Lakers Report Cards: Theo Ratliff
Every step looked painful. Every movement seemed slow. And every injury update kept prolonging deeper and deeper into the season.
There's frankly not much to analyze when it comes to Ratliff's season, which consisted mostly of him of sitting on the sideline while rehabbing his surgically repaired left knee. After playing in the first eight games, posting two points on one-of-six shooting, 12 rebounds and five blocks, Ratliff remained sidelined for nearly 4 1/2 months before returning to the court. The next three appearances in the Lakers' 110-82 victory March 31 over Dallas, the Lakers' 102-93 victory April 12 over San Antonio and the Lakers' 109-100 Game 1 first-round loss April 17 to New Orleans served nothing more than garbage time, combining for zero points and one rebound in five minutes.
There's little use dissecting those performances because the small sample size shows that, at age 37, the 15-year-old veteran has little left in the tank. Once such a defensive stalwart that he averaged more than three blocks a game six times in a seven-year run during the prime of his career and even made an All-Star appearance in 2001, it was painful to see Ratliff hobble up and down the court. Ratliff didn't talk to reporters after his exit interview, but it was clear General Manager Mitch Kupchak had some second thoughts about signing Ratliff last offseason to a one-year deal for the veteran's minimum of $1.35 million.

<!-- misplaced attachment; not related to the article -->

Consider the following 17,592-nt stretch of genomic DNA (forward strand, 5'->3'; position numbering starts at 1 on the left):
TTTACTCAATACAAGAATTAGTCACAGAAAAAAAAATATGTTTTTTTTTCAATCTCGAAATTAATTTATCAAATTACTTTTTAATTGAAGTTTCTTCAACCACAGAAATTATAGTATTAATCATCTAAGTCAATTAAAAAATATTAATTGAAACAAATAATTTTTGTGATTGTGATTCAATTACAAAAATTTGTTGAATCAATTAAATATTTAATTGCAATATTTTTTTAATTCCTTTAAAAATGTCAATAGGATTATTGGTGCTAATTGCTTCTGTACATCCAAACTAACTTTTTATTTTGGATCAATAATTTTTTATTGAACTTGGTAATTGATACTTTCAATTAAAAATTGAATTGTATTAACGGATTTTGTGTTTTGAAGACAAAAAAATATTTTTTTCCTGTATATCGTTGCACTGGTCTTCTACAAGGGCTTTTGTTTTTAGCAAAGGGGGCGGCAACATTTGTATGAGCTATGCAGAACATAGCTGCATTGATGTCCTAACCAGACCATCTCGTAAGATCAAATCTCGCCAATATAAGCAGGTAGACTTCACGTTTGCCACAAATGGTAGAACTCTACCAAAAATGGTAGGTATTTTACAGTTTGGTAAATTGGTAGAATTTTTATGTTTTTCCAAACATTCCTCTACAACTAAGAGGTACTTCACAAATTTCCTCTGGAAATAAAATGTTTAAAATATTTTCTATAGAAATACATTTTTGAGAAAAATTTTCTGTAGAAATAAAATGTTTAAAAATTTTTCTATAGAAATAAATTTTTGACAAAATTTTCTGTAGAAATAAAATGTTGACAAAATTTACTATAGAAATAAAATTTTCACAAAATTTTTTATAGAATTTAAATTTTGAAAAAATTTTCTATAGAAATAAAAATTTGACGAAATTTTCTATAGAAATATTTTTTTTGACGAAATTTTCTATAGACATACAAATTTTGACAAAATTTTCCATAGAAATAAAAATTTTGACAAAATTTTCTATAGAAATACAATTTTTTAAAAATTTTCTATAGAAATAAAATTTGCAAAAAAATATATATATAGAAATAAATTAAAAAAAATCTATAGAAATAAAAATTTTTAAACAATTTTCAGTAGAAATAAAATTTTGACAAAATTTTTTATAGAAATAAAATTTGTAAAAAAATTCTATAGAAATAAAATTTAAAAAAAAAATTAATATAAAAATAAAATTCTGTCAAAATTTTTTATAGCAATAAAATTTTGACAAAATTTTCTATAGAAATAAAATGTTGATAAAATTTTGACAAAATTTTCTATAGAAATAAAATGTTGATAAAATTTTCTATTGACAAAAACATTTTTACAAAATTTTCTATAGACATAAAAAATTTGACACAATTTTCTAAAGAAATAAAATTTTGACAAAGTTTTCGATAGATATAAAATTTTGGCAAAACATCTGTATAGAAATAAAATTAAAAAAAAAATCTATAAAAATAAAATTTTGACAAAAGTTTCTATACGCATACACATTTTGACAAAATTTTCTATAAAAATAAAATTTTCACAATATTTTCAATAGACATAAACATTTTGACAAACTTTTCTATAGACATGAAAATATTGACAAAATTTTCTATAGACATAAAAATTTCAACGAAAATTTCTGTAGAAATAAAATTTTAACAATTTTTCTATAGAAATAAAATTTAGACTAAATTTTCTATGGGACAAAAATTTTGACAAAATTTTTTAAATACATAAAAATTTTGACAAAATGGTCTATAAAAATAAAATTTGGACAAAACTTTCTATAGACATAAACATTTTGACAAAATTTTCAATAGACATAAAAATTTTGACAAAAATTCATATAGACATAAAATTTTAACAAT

"Theo Ratliffgot injured and we didn’t expect that to happen," Kupchak said during his exit interview. "We hoped he could help us get through December and November while Andrew [Bynum] was recovering. Low and behold, Theo goes down with an injury."
With so many areas plaguing the Lakers in what ended in a disappointing sweep to the Dallas Mavericks in the Western Conference semifinals, Ratliff's inability to provide anything of substance proves to be marginal. His absence, however, seemed to negatively affect other players. There was plenty of debate on whether Bynum was at fault for delaying offseason surgery so he could attend the World Cup and because his doctor didn't have an appointment until 10 days after the initial date. But what isn't debatable is how Pau Gasol's increased playing time eventually caught up to him.
Of course, the Lakers could've offset this problem for taxing the $70,000 a week fee for acquiring a backup center, or Gasol could've simply showed more mental toughness considering that his playing time increased by only two minutes per game compared with 2010-11. But lacking Ratliff's eight minutes per night the Lakers hoped he could provide during Bynum's absence at least expedited and exposed the team's long-term weaknesses. That propelled Kobe Bryant to try to make up the difference with varied success, while the Lakers' reserves firing three-pointers even when their initial hot shooting streak in November dropped off. As small of a factor Ratliff's absence provided, it was still a domino piece that made the Lakers' more consequential problems even worse.
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Photo: Lakers center Theo Ratliff blocks a shot by Jazz forward Andrei Kirilenko during an exhibition game at Staples Center. Credit: Jayne Oncea / US Presswire / October 17, 2010